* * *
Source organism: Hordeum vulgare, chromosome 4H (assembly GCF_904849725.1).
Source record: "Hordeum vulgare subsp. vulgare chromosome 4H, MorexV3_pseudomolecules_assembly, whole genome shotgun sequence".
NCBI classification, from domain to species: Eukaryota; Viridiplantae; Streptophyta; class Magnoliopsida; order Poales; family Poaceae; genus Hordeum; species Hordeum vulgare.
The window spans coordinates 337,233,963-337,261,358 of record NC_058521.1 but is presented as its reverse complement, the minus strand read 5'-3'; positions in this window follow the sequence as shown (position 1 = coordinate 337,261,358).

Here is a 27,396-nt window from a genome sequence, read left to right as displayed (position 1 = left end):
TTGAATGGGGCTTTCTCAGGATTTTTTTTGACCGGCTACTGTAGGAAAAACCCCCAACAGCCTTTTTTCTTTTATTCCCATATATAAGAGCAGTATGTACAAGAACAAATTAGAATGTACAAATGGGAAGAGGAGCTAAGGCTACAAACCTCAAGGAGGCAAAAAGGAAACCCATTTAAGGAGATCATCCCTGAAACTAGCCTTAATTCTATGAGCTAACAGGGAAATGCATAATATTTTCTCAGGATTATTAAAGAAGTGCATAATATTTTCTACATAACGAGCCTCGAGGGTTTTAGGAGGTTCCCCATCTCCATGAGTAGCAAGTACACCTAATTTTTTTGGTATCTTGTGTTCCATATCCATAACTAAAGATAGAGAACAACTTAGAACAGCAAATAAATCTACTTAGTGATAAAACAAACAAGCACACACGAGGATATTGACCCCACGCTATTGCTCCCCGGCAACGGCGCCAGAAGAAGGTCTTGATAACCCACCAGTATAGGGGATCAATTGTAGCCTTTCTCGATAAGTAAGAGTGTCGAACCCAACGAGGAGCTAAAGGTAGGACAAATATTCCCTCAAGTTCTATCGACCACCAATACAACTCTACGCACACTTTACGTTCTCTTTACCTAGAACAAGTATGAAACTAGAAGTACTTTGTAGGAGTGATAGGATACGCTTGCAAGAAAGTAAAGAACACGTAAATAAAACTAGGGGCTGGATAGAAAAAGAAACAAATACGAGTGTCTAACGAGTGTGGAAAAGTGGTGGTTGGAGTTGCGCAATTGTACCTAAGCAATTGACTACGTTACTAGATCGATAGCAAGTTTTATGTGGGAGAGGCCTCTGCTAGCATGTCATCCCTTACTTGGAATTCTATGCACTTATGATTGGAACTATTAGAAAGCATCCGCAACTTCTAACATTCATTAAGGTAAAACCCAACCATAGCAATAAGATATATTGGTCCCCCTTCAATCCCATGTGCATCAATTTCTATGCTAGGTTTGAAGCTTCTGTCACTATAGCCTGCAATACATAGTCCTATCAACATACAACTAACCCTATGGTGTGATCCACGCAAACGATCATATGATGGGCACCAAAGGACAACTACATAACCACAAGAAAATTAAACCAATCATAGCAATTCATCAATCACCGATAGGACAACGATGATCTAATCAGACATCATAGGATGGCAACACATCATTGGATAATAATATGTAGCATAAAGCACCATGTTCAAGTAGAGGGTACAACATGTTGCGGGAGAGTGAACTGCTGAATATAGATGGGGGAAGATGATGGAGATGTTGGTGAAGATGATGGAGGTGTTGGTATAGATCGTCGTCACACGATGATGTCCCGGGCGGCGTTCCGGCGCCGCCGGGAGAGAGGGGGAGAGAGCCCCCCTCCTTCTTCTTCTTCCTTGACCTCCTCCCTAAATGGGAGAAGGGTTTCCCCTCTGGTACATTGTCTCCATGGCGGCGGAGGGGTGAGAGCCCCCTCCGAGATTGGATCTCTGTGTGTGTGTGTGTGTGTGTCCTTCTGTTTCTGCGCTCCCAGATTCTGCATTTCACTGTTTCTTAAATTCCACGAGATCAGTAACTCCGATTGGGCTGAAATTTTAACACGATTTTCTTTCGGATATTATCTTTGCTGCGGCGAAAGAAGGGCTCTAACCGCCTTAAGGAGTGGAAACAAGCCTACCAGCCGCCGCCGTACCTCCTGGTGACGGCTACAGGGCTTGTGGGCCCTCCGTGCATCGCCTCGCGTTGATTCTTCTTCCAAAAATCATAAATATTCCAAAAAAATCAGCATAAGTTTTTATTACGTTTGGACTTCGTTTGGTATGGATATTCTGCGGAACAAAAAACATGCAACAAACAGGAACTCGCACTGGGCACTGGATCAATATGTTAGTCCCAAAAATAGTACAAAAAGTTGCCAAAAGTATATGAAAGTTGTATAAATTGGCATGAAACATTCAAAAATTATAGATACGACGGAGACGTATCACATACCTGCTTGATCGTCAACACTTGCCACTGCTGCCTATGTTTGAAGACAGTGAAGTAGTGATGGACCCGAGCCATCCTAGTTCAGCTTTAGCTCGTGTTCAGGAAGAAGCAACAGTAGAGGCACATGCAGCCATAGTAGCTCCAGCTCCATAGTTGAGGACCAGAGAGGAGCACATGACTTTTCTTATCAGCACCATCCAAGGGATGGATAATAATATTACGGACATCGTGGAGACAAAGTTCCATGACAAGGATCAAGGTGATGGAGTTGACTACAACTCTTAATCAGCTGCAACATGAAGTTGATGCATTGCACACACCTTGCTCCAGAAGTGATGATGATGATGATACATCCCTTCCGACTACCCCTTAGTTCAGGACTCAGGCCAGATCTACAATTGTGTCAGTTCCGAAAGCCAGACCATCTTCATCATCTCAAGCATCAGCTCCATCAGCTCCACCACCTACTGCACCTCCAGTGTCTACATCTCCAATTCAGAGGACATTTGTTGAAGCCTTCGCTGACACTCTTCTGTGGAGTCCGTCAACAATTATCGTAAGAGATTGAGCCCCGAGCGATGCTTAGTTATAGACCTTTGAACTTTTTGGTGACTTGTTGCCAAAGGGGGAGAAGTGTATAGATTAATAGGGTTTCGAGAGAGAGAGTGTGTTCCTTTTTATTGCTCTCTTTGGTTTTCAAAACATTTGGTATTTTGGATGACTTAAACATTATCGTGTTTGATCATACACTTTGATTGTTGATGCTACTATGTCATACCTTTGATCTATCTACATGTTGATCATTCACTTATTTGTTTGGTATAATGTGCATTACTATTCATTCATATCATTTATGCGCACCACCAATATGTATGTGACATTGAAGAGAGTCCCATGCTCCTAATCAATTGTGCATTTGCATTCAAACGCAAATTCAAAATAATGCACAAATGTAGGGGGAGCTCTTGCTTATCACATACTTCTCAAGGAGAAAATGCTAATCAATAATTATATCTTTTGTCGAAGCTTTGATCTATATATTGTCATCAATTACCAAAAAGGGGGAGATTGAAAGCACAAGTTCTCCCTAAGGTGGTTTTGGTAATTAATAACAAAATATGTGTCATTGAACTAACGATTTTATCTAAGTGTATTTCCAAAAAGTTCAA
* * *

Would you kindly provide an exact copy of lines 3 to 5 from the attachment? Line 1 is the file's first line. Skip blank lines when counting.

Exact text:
NCBI classification, from domain to species: Eukaryota; Viridiplantae; Streptophyta; class Magnoliopsida; order Poales; family Poaceae; genus Hordeum; species Hordeum vulgare.
The window spans coordinates 337,233,963-337,261,358 of record NC_058521.1 but is presented as its reverse complement, the minus strand read 5'-3'; positions in this window follow the sequence as shown (position 1 = coordinate 337,261,358).

Here is a 27,396-nt window from a genome sequence, read left to right as displayed (position 1 = left end):